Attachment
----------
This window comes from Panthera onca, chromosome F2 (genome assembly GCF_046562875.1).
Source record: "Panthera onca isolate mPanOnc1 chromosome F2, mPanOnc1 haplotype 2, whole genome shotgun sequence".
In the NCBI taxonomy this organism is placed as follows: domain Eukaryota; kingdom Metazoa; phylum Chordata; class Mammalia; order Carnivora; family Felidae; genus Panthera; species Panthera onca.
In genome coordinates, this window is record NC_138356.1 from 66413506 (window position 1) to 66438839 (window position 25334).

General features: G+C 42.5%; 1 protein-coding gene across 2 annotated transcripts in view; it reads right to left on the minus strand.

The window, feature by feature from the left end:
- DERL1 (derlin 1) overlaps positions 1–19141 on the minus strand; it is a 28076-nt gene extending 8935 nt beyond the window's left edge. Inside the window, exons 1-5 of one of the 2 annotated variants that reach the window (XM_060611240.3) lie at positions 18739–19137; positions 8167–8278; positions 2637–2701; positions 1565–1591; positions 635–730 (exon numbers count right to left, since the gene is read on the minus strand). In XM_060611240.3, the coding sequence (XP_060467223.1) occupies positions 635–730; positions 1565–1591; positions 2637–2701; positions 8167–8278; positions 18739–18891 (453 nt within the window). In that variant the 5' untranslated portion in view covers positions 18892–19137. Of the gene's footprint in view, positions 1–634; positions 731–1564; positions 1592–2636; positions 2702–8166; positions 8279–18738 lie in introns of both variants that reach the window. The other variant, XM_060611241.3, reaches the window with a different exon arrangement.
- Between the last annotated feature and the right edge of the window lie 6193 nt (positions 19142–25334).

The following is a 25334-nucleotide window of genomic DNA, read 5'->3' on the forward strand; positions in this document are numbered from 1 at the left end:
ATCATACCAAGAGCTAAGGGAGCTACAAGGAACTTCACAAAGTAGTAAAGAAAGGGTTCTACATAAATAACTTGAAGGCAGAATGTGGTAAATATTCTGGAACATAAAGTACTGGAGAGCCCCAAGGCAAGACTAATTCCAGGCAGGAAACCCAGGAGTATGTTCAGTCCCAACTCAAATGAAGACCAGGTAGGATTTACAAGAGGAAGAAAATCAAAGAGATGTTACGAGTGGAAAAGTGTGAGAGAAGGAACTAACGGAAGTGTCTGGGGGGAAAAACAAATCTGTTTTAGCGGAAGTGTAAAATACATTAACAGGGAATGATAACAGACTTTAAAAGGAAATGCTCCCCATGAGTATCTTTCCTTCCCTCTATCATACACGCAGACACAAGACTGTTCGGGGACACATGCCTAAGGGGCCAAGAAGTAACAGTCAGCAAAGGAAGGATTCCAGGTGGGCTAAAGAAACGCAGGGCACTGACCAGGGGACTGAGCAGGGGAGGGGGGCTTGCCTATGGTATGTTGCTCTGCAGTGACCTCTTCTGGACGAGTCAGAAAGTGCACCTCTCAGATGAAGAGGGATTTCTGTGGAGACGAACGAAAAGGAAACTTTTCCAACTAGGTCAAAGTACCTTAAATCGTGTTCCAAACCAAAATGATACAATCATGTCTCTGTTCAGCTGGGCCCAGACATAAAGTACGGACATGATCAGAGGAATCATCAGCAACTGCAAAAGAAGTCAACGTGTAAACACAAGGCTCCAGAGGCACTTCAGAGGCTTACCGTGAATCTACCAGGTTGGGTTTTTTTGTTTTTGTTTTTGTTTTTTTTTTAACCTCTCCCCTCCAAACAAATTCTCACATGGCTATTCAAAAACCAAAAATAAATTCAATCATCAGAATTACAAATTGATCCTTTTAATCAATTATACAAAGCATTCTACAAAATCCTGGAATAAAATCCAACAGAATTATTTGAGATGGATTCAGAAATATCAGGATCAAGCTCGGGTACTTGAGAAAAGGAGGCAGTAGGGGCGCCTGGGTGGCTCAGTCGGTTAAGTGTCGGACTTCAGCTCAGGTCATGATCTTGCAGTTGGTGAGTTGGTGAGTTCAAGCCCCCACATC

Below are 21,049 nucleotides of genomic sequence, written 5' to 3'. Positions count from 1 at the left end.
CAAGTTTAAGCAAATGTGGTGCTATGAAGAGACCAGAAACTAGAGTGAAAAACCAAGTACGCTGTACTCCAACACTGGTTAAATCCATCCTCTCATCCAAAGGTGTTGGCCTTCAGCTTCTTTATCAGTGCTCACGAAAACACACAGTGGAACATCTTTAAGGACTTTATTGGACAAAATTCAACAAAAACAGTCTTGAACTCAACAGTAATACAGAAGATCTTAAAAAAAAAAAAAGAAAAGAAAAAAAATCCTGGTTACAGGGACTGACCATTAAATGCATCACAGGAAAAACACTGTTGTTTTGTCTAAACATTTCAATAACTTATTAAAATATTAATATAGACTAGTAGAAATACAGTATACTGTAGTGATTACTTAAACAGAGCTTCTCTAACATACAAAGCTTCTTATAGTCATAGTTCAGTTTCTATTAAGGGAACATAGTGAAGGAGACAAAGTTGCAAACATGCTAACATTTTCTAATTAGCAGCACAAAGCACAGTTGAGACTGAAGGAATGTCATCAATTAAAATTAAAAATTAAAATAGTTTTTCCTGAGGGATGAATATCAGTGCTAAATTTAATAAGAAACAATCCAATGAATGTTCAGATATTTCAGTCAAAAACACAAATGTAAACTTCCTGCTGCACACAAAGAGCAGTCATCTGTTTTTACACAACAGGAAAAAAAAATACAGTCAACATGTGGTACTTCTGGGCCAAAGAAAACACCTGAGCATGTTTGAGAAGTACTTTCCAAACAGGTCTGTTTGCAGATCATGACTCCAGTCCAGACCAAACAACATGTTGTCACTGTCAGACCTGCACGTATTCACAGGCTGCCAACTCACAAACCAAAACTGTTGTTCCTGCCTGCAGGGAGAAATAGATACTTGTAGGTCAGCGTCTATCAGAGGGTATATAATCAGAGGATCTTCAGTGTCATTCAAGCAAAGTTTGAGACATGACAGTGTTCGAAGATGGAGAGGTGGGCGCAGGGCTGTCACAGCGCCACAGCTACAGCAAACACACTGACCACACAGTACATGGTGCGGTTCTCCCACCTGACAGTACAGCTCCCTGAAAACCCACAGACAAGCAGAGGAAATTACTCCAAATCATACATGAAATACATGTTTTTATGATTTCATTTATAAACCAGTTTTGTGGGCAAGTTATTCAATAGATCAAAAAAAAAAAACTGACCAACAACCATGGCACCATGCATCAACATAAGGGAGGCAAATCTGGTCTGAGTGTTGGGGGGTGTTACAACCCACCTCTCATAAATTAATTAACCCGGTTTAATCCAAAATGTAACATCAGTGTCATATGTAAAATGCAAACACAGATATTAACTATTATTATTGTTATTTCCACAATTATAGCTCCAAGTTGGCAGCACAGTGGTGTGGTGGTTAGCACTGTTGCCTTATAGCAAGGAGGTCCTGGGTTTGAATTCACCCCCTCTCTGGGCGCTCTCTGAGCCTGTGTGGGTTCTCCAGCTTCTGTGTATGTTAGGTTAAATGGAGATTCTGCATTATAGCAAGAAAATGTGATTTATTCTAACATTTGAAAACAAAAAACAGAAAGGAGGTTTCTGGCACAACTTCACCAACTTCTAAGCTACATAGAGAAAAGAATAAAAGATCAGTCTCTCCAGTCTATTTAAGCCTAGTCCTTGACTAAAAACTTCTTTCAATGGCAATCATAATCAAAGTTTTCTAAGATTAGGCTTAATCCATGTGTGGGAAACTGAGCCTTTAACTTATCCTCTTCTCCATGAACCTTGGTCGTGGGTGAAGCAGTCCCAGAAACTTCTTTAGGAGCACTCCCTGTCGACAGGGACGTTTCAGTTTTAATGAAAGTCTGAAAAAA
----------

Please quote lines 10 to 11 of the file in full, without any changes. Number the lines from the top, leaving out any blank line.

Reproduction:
ATCATACCAAGAGCTAAGGGAGCTACAAGGAACTTCACAAAGTAGTAAAGAAAGGGTTCTACATAAATAACTTGAAGGCAGAATGTGGTAAATATTCTGGAACATAAAGTACTGGAGAGCCCCAAGGCAAGACTAATTCCAGGCAGGAAACCCAGGAGTATGTTCAGTCCCAACTCAAATGAAGACCAGGTAGGATTTACAAGAGGAAGAAAATCAAAGAGATGTTACGAGTGGAAAAGTGTGAGAGAAGGAACTAACGGAAGTGTCTGGGGGGAAAAACAAATCTGTTTTAGCGGAAGTGTAAAATACATTAACAGGGAATGATAACAGACTTTAAAAGGAAATGCTCCCCATGAGTATCTTTCCTTCCCTCTATCATACACGCAGACACAAGACTGTTCGGGGACACATGCCTAAGGGGCCAAGAAGTAACAGTCAGCAAAGGAAGGATTCCAGGTGGGCTAAAGAAACGCAGGGCACTGACCAGGGGACTGAGCAGGGGAGGGGGGCTTGCCTATGGTATGTTGCTCTGCAGTGACCTCTTCTGGACGAGTCAGAAAGTGCACCTCTCAGATGAAGAGGGATTTCTGTGGAGACGAACGAAAAGGAAACTTTTCCAACTAGGTCAAAGTACCTTAAATCGTGTTCCAAACCAAAATGATACAATCATGTCTCTGTTCAGCTGGGCCCAGACATAAAGTACGGACATGATCAGAGGAATCATCAGCAACTGCAAAAGAAGTCAACGTGTAAACACAAGGCTCCAGAGGCACTTCAGAGGCTTACCGTGAATCTACCAGGTTGGGTTTTTTTGTTTTTGTTTTTGTTTTTTTTTTAACCTCTCCCCTCCAAACAAATTCTCACATGGCTATTCAAAAACCAAAAATAAATTCAATCATCAGAATTACAAATTGATCCTTTTAATCAATTATACAAAGCATTCTACAAAATCCTGGAATAAAATCCAACAGAATTATTTGAGATGGATTCAGAAATATCAGGATCAAGCTCGGGTACTTGAGAAAAGGAGGCAGTAGGGGCGCCTGGGTGGCTCAGTCGGTTAAGTGTCGGACTTCAGCTCAGGTCATGATCTTGCAGTTGGTGAGTTGGTGAGTTCAAGCCCCCACATC

Below are 21,049 nucleotides of genomic sequence, written 5' to 3'. Positions count from 1 at the left end.